Added bonus that the author - Stephen Ambrose - is also the narrator. great story that moves along at a good pace and deals with the first hours of the battle for the Atlantic Wall - an incredible set of stories of heroism and loss - of how individuals made the difference. Well worth the read
This is an excellent follow-up to the first book - The Princes of Ireland. The introduction is Very helpful as it gives a brief review of the first book and refreshes the memory as to family names. The narrator is again Excellent and the stories unfold at a good pace -- most moving to me was the horrible description of death and disease from the Famine - very moving. One also comes to better understand the age-old religous problems that continue today. Even the last story - which moves a bit too quickly over the last 40 years of the book - has a very moving ending. Highly recommend - But read this after the first one
I had read this book years ago and listened with great interest again. If you are looking for a description of the various military battles of the war then this won't be the book for you. But if you want detailed info on the political forces at work over this long struggle (the book starts at WWII) then this author had incredible access to All sides - then this Is for you. I thought it was great to hear not only the American perspective but the North Vietnam leaders as well. While the story is a long one the narrator moves it along at a good - interesting pace.
An interesting and detailed story of the Mayflower - but really much more about the first 40 years on this soil. Intersting descriptions of the first landing in Provincetown and then how the ship moved along the Cape shore untimately ending in Plymouth. But that is really only the first 1/3 of the book. Long descriptions of the relationship with native americans and frankly not always a very positive view of how the puritans treated the "indians" or of the numerous wars. The King Phillip War descriptions are lenghty - possibly too long. Worth the read.
Dick Winters is clearly one of the bravest and best combat officers to ever have been described in WWII. That being said -- if you saw the HBO series and/or read the Ambrose book - this will be a series of repeats. If you have not - then I think you will find it excellent.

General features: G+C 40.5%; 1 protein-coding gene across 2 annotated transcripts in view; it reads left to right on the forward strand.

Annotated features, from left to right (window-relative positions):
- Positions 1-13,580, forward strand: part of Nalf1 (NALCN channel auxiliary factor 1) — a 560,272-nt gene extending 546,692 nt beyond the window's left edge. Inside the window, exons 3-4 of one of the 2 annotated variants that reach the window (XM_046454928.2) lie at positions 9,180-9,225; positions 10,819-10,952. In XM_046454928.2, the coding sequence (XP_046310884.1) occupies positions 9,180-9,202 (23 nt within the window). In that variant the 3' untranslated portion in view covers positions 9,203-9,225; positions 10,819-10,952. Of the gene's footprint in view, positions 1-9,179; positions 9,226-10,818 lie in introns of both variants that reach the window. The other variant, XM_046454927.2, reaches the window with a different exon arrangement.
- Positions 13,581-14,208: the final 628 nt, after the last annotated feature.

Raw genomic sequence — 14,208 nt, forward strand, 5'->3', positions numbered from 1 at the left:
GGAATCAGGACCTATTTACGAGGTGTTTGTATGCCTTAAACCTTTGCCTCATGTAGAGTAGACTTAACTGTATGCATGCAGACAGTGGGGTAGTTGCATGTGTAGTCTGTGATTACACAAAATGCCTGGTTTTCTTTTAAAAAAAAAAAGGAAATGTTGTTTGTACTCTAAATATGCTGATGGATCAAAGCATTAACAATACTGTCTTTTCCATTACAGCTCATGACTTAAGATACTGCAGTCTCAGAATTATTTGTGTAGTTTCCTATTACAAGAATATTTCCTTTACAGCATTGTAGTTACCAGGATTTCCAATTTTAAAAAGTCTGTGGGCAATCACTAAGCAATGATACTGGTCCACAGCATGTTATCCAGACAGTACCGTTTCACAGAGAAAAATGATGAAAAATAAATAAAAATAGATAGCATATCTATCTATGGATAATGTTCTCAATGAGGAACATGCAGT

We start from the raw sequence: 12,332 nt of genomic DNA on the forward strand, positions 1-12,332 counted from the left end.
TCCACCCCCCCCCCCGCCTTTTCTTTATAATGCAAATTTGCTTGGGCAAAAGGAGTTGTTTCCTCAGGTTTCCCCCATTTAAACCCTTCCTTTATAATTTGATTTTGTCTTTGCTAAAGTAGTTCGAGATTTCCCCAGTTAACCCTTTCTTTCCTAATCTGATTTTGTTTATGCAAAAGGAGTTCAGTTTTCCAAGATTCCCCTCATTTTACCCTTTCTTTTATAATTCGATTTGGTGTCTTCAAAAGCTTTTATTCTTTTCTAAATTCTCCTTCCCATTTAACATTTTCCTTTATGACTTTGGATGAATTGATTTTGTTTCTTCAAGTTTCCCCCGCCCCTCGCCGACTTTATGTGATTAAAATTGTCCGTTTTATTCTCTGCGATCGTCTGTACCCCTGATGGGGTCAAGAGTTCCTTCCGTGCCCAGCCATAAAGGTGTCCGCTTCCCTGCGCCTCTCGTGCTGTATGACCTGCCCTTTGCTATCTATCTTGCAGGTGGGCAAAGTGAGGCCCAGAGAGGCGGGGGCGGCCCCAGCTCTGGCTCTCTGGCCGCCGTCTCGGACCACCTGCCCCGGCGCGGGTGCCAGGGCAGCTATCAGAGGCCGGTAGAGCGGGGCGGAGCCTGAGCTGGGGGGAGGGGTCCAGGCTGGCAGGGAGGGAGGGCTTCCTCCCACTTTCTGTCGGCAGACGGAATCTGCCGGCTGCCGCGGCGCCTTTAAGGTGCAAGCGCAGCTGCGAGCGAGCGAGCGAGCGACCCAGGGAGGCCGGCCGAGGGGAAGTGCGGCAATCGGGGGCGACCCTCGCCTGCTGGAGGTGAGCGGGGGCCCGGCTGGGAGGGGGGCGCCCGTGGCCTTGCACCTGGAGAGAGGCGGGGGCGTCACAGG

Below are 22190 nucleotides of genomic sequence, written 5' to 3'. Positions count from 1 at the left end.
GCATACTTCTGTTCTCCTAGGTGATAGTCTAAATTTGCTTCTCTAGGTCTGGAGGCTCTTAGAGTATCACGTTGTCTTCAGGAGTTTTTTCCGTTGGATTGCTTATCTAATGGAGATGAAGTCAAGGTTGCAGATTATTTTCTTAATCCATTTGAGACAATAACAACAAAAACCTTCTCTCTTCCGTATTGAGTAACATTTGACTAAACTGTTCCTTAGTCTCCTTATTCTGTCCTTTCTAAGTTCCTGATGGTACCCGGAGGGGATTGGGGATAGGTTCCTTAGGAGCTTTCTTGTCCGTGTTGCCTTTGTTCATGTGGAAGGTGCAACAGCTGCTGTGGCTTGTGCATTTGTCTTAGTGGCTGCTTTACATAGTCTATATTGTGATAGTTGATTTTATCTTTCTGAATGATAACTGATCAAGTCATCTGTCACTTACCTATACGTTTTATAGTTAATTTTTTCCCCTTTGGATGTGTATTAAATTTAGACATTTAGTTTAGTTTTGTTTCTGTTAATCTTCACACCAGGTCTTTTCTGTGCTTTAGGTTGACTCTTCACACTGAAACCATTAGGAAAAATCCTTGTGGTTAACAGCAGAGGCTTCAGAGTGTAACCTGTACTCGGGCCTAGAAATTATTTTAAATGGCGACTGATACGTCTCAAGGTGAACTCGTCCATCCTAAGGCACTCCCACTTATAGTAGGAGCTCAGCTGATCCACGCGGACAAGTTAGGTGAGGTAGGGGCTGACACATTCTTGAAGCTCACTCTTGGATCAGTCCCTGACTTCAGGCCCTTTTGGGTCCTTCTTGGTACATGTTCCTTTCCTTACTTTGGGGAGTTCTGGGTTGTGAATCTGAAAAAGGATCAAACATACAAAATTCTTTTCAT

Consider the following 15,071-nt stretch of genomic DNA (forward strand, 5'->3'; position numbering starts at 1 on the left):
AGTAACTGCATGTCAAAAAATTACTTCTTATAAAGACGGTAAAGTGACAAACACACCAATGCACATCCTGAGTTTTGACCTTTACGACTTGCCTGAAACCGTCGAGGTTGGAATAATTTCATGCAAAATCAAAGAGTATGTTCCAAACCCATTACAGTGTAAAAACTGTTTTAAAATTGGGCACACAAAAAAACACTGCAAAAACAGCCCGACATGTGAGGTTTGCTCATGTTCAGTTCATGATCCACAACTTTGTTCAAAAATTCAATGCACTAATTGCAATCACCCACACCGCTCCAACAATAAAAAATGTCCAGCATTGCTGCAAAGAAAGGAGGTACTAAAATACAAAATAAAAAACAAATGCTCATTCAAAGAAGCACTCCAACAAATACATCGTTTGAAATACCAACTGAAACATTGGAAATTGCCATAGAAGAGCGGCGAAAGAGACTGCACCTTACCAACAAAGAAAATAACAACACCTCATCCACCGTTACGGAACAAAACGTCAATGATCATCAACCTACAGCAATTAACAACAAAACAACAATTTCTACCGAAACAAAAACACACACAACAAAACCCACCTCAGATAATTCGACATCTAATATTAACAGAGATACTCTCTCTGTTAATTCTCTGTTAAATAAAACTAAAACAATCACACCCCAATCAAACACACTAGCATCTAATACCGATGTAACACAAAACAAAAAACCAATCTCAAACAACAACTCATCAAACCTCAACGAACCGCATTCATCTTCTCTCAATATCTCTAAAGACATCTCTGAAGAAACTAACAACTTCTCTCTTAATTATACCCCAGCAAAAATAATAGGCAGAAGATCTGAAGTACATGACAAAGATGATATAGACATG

While I had seen the movie Many years ago - I had not read the book.
Good pace to the story and the narrator does a decent job with the multitude of accents of the participants.
Very moving when Paris is liberated and I found myself appreciative that there was some honor in the German officer corps.
Sad though with all the personal stories of loss -soldiers who didn't live to see the end result - citizens sent off to concentration camps at the very end.
All in all a great book
Why should we be surprised by any of this information. The story simply confirms what a great many Americans feel about the lead up to the Iraq war.
The interesting perspectives for me were that (1) Bush is more disinterested and stubborn than a zealot (2) Rumsfeld and Chaney are the Real culprits (3) Powell didn't stand up to be counted when it was most needed and (4) Garner, it turns out, Did know what he was doing.
After finishing the book it is indeed sad that Bush gave Bremmer and Tenant the medal of freedom
I have read a great deal of military history over the years, but despite the fact that my father fought for a year in Korea, I knew little of the overall situation.
The author does a very nice job - well paced - of moving thru the three years of the war (aka conflict). Near the end there are good detailed parts dealing with prisoners for example.
A very effective summary of a miserable conflict from all parties perspectives.
As an avid reader of Civil War history I found this book to be extremely interesting in that it details Lee After the war's end. While he did not live a long life after 1865 he made incredible contributions to "the South" in providing stability where others might have maintained the fight.
His leadership at Washington College (Washington & Lee) was amazing as was how he created and led a piece of post-war higher education in the South.
David McCullough has done it, yet again. A great story of this significnat tragedy told in a compelling manner. Hermann does his usual good job in keeping the story moving along. I was interested particularly with the post-flood stories and also of the many myths that came from the flood in later years.
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